Oil production, other offshore activities now monitored in ‘real time’ by EPA

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The Environmental Protection Agency’s (EPA) capacity to effectively monitor activities offshore Guyana, such as the ongoing oil production, has been significantly boosted with the start-up of its real-time monitoring system.

Though, only in its testing phase, the new real-time monitoring technology, from the EPA can track and monitor all offshore activities.

This technology serves as an integral component in managing Guyana’s nascent oil and gas sector, ensuring that operators are in compliance with the necessary safety protocols. And with this system, the EPA no longer has to depend on the information that is trickled down from the operators.

The step-up in the EPA’ situation room for real-time monitoring of activities on the Liza Destiny oil ship, offshore Guyana (Photo: News Room/February 22, 2022)

On Tuesday, at the EPA’s Head Office in Georgetown, Head of the Agency’s Oil and Gas Unit Joel Gravesande gave the media a simple play-by-play of how exactly the system works in the “Situation Room” to capture information on the Liza Destiny oil ship docked in the Stabroek Block.

With sensors tagged on the ship, the EPA will have access to production numbers, gas levels and power generation

“We can also monitor chemical spills, if they were in chemical spills, fires, hydrocarbon gas releases, oil spills, illnesses, injuries, cooling water, if there’s any visible sheen when the cooling water is discharged, and blackwater, if there is any solid or discolouration with it,” he explained.

The real-time monitoring system also allows the EPA to monitor the flare valves aboard the Liza Destiny, Gravesande explained.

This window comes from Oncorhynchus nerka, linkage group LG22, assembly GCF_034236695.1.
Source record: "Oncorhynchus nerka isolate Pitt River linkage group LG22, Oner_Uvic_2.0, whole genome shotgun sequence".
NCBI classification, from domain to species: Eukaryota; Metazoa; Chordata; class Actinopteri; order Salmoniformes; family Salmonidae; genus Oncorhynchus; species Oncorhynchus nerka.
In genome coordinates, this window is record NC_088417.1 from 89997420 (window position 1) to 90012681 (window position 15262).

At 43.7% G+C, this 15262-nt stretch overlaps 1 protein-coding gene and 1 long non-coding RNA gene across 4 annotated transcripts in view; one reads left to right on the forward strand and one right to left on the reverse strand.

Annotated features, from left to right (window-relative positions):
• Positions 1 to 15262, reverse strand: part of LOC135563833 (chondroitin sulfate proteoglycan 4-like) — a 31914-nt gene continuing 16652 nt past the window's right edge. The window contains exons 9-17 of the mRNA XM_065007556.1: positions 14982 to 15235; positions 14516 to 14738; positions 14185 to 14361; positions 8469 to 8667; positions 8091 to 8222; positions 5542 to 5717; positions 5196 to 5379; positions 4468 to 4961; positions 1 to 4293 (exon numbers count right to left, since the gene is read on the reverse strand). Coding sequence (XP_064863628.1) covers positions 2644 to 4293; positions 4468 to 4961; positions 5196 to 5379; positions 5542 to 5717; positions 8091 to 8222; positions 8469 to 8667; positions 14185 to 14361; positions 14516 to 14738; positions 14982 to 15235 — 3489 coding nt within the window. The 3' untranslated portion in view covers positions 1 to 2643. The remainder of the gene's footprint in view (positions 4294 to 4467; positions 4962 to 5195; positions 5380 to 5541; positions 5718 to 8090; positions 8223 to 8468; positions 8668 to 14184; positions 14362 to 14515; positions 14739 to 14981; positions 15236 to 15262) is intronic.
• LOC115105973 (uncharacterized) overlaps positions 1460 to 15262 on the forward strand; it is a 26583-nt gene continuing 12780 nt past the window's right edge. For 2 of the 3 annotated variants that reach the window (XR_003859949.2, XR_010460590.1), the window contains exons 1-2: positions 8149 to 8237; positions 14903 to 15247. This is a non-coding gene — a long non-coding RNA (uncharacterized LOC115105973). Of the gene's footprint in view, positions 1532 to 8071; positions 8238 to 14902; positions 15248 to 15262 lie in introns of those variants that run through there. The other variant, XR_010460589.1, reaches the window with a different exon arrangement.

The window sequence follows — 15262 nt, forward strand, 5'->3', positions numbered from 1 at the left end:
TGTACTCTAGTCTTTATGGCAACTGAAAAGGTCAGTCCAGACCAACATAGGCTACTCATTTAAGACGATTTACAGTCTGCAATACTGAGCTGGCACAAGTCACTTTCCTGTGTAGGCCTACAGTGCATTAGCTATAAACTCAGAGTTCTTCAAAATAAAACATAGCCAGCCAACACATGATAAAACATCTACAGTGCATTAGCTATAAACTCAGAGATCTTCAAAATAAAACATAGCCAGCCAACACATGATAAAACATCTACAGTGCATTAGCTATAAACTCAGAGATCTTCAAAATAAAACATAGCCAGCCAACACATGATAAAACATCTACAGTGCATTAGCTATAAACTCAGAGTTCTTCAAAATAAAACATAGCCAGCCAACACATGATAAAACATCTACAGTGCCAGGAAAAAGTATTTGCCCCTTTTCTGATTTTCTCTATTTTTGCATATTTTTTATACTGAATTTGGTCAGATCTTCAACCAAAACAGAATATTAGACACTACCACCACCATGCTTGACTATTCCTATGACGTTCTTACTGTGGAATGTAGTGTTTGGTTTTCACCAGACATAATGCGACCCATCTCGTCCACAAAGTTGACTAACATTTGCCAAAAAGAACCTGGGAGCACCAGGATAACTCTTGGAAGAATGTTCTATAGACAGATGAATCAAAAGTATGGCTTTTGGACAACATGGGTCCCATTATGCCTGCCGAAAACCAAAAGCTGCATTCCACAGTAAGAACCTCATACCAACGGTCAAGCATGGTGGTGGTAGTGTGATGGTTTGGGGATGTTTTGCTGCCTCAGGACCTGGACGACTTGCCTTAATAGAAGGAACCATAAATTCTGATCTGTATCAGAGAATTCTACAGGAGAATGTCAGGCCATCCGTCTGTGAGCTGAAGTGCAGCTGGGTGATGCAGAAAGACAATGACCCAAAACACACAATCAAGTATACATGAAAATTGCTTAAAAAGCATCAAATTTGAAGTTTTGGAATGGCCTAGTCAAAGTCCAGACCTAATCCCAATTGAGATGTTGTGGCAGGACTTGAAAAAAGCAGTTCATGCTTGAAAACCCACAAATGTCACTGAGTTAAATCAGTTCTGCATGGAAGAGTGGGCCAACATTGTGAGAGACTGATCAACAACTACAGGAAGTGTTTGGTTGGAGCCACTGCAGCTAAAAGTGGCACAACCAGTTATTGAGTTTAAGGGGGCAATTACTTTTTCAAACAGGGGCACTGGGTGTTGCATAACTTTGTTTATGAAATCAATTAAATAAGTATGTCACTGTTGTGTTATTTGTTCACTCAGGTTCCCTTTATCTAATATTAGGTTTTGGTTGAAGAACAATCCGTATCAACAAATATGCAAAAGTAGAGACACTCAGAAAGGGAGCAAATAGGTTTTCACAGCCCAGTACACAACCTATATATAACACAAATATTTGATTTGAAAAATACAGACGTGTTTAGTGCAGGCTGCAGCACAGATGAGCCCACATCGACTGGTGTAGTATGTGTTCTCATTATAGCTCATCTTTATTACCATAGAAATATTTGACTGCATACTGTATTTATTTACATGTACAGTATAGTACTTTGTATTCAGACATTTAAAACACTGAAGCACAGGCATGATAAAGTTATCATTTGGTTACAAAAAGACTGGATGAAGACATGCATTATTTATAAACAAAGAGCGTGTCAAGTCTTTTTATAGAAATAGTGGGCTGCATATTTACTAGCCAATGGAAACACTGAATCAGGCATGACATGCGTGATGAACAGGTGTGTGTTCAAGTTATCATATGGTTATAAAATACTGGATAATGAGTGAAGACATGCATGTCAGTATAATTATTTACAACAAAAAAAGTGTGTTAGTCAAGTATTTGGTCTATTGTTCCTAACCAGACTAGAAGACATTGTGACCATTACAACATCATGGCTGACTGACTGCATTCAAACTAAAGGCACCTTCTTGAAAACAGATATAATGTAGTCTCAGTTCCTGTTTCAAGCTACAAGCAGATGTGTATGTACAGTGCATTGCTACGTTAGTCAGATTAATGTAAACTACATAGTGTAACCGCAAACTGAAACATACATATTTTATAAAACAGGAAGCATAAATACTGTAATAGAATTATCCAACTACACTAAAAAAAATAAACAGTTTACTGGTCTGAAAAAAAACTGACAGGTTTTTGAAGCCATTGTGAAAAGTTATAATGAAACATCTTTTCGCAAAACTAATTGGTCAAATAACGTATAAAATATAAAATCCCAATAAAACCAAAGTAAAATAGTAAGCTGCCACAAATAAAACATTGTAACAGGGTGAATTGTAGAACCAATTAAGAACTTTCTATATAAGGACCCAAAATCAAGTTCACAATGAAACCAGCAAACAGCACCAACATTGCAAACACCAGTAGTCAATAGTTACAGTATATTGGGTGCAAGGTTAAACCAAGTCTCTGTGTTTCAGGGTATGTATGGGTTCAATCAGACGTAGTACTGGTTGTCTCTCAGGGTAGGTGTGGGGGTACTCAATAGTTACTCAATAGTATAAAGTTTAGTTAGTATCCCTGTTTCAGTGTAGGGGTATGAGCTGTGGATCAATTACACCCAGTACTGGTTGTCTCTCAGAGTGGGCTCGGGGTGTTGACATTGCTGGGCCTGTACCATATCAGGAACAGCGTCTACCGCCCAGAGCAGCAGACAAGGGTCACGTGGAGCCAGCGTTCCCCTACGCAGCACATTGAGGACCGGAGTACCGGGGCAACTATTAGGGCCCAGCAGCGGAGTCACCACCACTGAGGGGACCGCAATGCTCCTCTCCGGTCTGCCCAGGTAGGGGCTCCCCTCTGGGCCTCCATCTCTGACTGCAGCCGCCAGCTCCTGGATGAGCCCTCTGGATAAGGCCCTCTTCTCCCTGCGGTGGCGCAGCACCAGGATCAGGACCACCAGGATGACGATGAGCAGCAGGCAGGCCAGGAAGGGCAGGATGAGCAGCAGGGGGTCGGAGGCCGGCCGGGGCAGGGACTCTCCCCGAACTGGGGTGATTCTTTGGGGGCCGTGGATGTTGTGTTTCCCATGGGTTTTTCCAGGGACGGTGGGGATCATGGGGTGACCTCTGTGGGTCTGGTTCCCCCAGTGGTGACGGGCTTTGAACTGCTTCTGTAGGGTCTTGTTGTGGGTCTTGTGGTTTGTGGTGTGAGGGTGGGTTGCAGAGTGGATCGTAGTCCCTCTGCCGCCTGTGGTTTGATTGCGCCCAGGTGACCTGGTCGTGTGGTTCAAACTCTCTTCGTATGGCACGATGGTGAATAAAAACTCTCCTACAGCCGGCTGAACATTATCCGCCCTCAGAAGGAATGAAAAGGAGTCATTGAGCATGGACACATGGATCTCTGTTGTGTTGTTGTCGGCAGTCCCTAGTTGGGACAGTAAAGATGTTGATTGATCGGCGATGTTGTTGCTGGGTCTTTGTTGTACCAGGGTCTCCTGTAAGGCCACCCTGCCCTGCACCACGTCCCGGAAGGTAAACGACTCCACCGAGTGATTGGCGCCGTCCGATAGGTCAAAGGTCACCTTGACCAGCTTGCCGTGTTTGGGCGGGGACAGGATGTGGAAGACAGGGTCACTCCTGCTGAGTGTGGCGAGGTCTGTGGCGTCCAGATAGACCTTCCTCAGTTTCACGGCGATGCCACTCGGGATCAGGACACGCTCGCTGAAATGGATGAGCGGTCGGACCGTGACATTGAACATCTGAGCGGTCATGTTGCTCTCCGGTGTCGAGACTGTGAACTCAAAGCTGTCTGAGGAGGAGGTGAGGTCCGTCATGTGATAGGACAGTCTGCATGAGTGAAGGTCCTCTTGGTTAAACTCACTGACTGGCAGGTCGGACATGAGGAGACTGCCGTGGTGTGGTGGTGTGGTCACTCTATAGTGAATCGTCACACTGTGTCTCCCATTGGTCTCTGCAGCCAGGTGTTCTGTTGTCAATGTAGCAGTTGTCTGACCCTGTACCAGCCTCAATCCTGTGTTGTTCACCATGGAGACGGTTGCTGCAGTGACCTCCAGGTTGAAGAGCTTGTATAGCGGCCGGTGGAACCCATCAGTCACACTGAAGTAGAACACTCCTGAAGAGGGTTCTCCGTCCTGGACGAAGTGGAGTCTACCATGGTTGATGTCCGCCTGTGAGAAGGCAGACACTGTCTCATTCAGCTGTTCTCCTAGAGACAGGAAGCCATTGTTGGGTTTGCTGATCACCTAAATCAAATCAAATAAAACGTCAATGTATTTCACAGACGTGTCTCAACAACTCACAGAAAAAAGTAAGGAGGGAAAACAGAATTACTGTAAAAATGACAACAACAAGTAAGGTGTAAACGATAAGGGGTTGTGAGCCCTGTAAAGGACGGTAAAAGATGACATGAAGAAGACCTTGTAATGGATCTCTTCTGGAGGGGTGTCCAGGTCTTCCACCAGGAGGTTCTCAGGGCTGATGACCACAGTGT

“You could see the flash gas flash gas compressor, and the main gas compressor and of course, the gas that is being flared right now, in real-time,” he added.

In addition to that, the agency can monitor flaring levels using a satellite that can track thermal heat signatures.

And according to Reshana Thomas, the EPA’s Geographic Information System (GIS) Specialist, the agency can determine whether flaring activities exceed the mandated levels outlined in the Environmental Permits.

If the levels reach a peak, Thomas noted that an email alert is sent to the Director and other officers within the Situation Room.

Reshana Thomas, the EPA’s Geographic Information System (GIS) Specialist (Photo: News Room/February 22, 2022)

“This tells us where it has happened, the brightness temperature of the channel, and the radiative power…if it is above a certain number, that oil and gas department determines, then it is categorized as a flaring activity and we take this data and internally do our calculations to determine what the emissions are,” she added.

It was noted that operators in the Stabroek Block are still mandated to submit their monthly and weekly reports on activities offshore. That information is then compared to what the EPA has logged from their own system.

And even though the EPA now has real-time monitoring capacity, the Executive Director, Khemraj Parsram noted too that the EPA will still be conducting on-site visits.

He explained that with the close to one billion sum allocated to the EPA in the 2022 National Budget, the agency plans to extend the monitoring capabilities further.

“The government sees the value in strengthening the capacity of the Agency to ensure that we can monitor the oil and gas sector effectively…issuing a permit is one thing, but the key thing is compliance monitoring and that is our focus,” he said.

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